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[81] which succeeded the stools and benches of their grandfathers. In their best rooms were solid chairs and tables, and a few books on shelves. This growth in comforts we learn from the inventories of the estates of the deceased, preserved in files of the county probate court. The domination of the godly was disappearing. The captain or lieutenant of the village was not always the deacon at the meeting house. With the advent of the province came the officials of royal authority, came commissions to the judiciary and the military, came a larger liberality in the thoughts and views of the population. The fisheries brought Spanish dollars or an exchange of commodities from foreign markets, in memory of which, to-day, the codfish hangs in front of the speaker in the people's general court. The settlers were, up to this time, purely English; so much so that the isolated individual of other British races was dubbed the Scotchman, the Irishman, the Welshman. Because they were English, they succeeded. Our annual orators on Forefathers' Day tell us the colonists succeeded because they were Puritan. I crave permission to dissent. I tell you nay. It was the stubborn nerve and fibre of the Englishman from Wiltshire, from Staffordshire, from Devonshire, from Yorkshire, from Essex, and from Sussex, which earned subsistence out of the hard soil, which on the high sea gathered the abundant fish, and, on shore, won an equal distinction and profit in New England rum, ships' masts, and hoop poles. The result is the same in Canada and in New Zealand, in India and in Cape Colony. Mark the contrast with the establishment of the Latin race in the fertile and fruitful zones of the equator. To-day the descendants of the English are building the canal, for the commerce of the world and the blessing of mankind, through the territory the others have held in possession four centuries.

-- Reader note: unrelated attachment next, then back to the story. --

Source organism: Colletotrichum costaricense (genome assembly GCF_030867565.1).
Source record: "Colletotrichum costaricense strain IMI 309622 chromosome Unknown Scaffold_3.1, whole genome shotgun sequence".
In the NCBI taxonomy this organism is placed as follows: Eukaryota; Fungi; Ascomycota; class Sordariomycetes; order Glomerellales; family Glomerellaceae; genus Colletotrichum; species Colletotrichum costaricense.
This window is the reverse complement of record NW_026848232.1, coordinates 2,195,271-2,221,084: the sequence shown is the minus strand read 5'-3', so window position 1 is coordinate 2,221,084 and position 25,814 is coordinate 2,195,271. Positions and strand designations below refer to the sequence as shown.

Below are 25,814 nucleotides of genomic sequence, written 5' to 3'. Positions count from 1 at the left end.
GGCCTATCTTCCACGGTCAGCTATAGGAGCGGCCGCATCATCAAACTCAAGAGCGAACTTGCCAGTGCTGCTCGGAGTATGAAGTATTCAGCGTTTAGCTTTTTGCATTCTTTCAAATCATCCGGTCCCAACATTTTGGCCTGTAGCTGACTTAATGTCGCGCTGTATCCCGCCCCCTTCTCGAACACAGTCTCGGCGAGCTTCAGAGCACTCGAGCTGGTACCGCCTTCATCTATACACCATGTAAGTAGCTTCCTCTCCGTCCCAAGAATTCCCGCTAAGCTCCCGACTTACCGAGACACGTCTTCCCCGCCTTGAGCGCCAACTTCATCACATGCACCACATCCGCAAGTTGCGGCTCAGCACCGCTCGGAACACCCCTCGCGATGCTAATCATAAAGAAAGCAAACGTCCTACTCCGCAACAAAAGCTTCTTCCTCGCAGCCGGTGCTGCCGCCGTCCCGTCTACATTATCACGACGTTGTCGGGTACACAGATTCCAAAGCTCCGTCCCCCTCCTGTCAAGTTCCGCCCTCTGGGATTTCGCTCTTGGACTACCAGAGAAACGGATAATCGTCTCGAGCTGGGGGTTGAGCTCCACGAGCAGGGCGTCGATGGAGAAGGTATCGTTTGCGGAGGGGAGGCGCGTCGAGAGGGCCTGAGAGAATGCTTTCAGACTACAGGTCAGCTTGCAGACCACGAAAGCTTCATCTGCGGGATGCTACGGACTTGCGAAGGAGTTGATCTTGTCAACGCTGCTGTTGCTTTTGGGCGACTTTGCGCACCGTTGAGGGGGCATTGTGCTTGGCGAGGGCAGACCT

During the closing quarter of the first century of Charlestown's history, that portion of her territory now Somerville had sparsely settled on its two highways, the road to Cambridge and Boston, now Washington street in our city, and the road to Medford and Woburn, now Broadway. A few farmers dwelt on the road to Cambridge, while quite a cluster of dwellings stood

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